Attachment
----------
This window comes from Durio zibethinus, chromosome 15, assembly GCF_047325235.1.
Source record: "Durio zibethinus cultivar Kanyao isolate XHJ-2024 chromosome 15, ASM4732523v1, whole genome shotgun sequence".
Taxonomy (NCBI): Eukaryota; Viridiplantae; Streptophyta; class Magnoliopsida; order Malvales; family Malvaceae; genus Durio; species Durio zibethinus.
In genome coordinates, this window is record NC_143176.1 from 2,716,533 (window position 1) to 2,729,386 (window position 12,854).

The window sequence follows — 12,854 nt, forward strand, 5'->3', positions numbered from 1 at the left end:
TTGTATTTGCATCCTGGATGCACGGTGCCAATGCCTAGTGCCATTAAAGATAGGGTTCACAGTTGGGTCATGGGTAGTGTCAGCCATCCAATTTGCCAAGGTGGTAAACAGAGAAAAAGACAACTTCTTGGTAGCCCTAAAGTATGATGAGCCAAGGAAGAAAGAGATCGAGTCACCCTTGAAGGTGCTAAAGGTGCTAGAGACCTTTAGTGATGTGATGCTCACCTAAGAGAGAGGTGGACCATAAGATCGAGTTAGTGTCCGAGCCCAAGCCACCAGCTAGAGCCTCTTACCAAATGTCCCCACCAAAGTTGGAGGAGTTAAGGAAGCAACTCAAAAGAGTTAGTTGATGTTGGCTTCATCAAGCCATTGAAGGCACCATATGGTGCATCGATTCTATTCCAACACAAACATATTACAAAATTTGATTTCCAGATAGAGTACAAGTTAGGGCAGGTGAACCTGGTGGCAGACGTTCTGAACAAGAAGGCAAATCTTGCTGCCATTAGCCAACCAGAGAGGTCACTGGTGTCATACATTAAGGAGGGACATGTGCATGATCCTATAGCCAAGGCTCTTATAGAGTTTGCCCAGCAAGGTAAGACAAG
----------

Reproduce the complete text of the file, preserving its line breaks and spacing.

This window comes from Durio zibethinus, chromosome 15, assembly GCF_047325235.1.
Source record: "Durio zibethinus cultivar Kanyao isolate XHJ-2024 chromosome 15, ASM4732523v1, whole genome shotgun sequence".
Taxonomy (NCBI): Eukaryota; Viridiplantae; Streptophyta; class Magnoliopsida; order Malvales; family Malvaceae; genus Durio; species Durio zibethinus.
In genome coordinates, this window is record NC_143176.1 from 2,716,533 (window position 1) to 2,729,386 (window position 12,854).

The window sequence follows — 12,854 nt, forward strand, 5'->3', positions numbered from 1 at the left end:
TTGTATTTGCATCCTGGATGCACGGTGCCAATGCCTAGTGCCATTAAAGATAGGGTTCACAGTTGGGTCATGGGTAGTGTCAGCCATCCAATTTGCCAAGGTGGTAAACAGAGAAAAAGACAACTTCTTGGTAGCCCTAAAGTATGATGAGCCAAGGAAGAAAGAGATCGAGTCACCCTTGAAGGTGCTAAAGGTGCTAGAGACCTTTAGTGATGTGATGCTCACCTAAGAGAGAGGTGGACCATAAGATCGAGTTAGTGTCCGAGCCCAAGCCACCAGCTAGAGCCTCTTACCAAATGTCCCCACCAAAGTTGGAGGAGTTAAGGAAGCAACTCAAAAGAGTTAGTTGATGTTGGCTTCATCAAGCCATTGAAGGCACCATATGGTGCATCGATTCTATTCCAACACAAACATATTACAAAATTTGATTTCCAGATAGAGTACAAGTTAGGGCAGGTGAACCTGGTGGCAGACGTTCTGAACAAGAAGGCAAATCTTGCTGCCATTAGCCAACCAGAGAGGTCACTGGTGTCATACATTAAGGAGGGACATGTGCATGATCCTATAGCCAAGGCTCTTATAGAGTTTGCCCAGCAAGGTAAGACAAG